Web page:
The dawn of a new era

Saying Australia and New Zealand’s ‘miracle economies’ will probably avoid a severe downturn isn’t the same thing as saying there’s nothing to worry about.

The post-GFC era, which was characterised by low inflation (leaving aside some major asset price bubbles), unprecedentedly low interest rates, and low wage growth, is ending.

At least for the short term, borrowing money will be more difficult and expensive. This will impact everyone from aspiring career-changers who want a loan so they can quit their job and buy a franchise business, to ambitious types in need of capital to grow their small business, to mid-sized businesses that need funding to expand overseas.

Tough times favour sturdy businesses

A rising tide lifts all boats and most businesses do better in times of boom than in times of gloom. (Some businesses – medical clinics, shoe repair shops, debt collection agencies, discount retailers – are either unimpacted by downturns or benefit from them.)

When economies are running hot, they can accommodate weak businesses. Imagine a tourist town with 10 restaurants. Six of those restaurants are run by restaurateurs who know what they are doing. Four are substandard, but attract enough undiscerning tourists to stay afloat.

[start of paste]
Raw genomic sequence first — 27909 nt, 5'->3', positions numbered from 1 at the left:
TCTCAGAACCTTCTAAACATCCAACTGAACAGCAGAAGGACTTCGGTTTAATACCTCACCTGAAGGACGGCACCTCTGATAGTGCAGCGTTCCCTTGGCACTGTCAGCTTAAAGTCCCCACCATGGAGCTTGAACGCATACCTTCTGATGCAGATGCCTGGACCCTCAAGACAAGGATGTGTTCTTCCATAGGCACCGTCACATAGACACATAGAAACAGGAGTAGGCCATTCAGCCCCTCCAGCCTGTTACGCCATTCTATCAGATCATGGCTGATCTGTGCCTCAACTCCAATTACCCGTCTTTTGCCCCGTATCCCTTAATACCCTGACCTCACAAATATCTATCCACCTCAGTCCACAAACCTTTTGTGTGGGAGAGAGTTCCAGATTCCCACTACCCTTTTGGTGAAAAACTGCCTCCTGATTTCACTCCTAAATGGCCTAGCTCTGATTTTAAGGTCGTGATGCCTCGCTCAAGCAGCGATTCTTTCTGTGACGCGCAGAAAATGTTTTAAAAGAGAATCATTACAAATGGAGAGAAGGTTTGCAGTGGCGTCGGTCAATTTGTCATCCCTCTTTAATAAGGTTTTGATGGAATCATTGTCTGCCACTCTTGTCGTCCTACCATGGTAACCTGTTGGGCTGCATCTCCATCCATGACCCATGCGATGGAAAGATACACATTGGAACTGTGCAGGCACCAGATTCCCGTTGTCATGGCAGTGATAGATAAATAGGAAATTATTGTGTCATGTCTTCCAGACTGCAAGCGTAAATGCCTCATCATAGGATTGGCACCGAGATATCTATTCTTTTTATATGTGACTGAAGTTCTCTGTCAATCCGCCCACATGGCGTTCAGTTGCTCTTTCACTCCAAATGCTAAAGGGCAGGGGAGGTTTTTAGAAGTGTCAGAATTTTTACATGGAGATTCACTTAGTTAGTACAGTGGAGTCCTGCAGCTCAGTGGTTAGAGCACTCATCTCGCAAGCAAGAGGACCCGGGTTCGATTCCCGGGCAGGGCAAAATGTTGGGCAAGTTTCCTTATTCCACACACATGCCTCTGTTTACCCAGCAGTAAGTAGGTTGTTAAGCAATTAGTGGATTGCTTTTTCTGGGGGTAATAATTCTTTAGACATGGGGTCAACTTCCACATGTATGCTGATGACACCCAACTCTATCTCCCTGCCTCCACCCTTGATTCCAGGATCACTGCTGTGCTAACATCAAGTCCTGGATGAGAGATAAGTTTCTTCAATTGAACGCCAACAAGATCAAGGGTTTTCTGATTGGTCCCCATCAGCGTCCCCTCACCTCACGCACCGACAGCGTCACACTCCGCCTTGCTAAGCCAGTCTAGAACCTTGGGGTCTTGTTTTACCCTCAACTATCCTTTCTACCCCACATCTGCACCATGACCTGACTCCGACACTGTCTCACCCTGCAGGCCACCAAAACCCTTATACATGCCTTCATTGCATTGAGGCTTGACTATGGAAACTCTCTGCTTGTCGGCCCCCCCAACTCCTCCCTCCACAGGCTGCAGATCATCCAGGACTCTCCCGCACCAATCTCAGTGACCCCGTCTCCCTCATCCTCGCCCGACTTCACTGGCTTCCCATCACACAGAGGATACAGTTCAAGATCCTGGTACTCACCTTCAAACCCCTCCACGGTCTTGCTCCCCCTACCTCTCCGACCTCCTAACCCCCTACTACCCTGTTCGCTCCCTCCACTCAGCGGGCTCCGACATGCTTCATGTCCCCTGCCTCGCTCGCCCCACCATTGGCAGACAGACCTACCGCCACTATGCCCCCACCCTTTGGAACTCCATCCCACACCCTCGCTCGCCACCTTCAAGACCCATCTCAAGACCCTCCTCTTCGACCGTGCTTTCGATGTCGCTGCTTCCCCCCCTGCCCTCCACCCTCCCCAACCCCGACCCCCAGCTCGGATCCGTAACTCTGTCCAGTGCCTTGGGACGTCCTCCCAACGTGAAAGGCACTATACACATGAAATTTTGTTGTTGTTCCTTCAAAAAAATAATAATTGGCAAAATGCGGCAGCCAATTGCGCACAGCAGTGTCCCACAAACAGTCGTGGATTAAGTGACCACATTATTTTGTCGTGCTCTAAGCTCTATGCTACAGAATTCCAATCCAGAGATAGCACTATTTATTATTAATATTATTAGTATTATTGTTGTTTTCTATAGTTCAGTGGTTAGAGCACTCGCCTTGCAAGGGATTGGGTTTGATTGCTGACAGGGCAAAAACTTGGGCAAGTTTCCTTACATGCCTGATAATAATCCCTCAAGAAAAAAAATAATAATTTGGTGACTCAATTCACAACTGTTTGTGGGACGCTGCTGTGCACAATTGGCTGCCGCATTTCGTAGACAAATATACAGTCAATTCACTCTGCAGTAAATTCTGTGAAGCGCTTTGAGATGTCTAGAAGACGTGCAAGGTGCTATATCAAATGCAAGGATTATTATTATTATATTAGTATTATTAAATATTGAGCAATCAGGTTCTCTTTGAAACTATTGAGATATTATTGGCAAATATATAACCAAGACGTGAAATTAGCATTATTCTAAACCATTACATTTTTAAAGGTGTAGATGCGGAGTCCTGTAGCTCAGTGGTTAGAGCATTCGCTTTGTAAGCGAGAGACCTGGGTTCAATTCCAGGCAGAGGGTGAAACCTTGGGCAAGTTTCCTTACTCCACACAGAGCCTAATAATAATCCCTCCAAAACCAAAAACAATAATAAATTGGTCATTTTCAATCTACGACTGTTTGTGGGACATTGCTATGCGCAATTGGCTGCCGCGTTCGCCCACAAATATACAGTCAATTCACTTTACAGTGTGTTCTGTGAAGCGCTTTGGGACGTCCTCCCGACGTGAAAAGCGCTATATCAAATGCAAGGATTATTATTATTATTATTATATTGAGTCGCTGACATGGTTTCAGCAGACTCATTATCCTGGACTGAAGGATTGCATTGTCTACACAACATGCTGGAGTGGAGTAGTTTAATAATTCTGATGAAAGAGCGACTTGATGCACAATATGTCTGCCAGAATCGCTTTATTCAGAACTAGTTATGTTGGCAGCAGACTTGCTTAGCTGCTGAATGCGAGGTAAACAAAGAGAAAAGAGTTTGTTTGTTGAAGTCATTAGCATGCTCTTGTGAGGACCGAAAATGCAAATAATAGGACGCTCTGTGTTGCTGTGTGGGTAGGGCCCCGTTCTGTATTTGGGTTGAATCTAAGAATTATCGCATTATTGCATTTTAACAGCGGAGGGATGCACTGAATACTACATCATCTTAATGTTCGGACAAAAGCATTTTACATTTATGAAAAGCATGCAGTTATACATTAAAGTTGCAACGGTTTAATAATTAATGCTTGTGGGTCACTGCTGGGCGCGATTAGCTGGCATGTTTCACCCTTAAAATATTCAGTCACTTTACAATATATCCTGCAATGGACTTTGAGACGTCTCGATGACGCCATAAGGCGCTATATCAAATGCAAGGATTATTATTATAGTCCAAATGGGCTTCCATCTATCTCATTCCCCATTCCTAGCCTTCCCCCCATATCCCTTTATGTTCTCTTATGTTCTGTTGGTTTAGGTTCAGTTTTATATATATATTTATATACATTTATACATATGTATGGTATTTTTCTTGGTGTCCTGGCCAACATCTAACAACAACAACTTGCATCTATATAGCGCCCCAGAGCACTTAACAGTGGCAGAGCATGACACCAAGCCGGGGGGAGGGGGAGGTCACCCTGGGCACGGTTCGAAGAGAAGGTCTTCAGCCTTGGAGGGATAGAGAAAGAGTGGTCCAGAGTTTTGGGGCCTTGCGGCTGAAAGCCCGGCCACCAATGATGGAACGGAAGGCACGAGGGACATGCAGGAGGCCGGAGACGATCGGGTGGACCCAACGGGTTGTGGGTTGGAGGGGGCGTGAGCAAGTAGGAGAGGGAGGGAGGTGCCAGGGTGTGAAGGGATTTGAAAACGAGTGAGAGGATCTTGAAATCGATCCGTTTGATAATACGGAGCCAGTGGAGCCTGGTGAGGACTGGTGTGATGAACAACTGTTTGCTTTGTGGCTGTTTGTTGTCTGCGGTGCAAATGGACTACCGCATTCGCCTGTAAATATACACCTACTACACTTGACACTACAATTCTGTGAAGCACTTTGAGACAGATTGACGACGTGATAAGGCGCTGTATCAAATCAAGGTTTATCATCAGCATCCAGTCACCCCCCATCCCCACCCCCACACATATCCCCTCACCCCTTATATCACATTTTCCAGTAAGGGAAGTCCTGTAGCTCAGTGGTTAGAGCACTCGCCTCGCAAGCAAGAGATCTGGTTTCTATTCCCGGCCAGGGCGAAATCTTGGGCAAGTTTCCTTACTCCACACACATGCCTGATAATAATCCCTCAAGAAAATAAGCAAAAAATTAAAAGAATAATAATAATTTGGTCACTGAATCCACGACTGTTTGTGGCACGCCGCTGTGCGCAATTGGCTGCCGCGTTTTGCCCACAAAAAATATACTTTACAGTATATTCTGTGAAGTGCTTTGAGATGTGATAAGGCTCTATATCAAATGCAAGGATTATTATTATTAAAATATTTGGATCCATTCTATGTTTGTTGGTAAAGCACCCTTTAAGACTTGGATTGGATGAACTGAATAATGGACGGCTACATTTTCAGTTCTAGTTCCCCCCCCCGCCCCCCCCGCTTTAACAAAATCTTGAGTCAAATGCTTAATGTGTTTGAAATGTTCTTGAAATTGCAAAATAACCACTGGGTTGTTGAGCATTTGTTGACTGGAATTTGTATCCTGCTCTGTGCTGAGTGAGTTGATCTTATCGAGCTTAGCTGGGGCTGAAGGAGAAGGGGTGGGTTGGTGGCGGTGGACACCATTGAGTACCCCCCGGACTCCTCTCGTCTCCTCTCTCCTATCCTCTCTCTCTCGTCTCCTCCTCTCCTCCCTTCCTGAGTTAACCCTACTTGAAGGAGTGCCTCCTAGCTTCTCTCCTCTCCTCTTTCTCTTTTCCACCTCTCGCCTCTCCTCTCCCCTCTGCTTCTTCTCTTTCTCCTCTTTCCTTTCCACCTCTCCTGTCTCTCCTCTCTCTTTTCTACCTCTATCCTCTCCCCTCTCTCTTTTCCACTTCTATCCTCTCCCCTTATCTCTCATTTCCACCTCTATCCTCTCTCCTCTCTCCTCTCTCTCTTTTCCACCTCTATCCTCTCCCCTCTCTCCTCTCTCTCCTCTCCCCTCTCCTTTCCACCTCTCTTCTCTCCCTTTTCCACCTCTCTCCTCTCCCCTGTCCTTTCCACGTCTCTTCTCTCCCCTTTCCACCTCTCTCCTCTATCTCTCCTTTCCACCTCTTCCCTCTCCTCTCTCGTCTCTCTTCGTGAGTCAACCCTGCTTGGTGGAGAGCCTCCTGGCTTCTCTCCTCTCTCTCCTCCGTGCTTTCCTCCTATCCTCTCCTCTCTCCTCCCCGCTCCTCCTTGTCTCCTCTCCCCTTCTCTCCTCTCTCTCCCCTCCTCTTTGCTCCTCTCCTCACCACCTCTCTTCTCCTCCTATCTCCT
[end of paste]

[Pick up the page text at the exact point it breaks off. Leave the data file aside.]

One day, interest rates rise. Fewer people visit the tourist town and those that do are more careful about spending their money. When they decide to eat out, they first ask hotel staff where they should go.

End result?

The six good restaurants continue to do reasonably well while the other four hit the wall. At this juncture, the six surviving restaurants get to divvy up all the tourists who would have previously gone to the dodgy eateries. In this survival-of-the-fittest scenario, the surviving restaurants may even make more money than they did when the economy was pumping and many more tourists were visiting the town.

The tourist town is a microcosm of what happens when conditions become more challenging. Well-managed businesses offering good-value products or services continue to attract customers while their weaker competitors meet a Darwinian fate.

 

Prediction: Smart money’s on a slowdown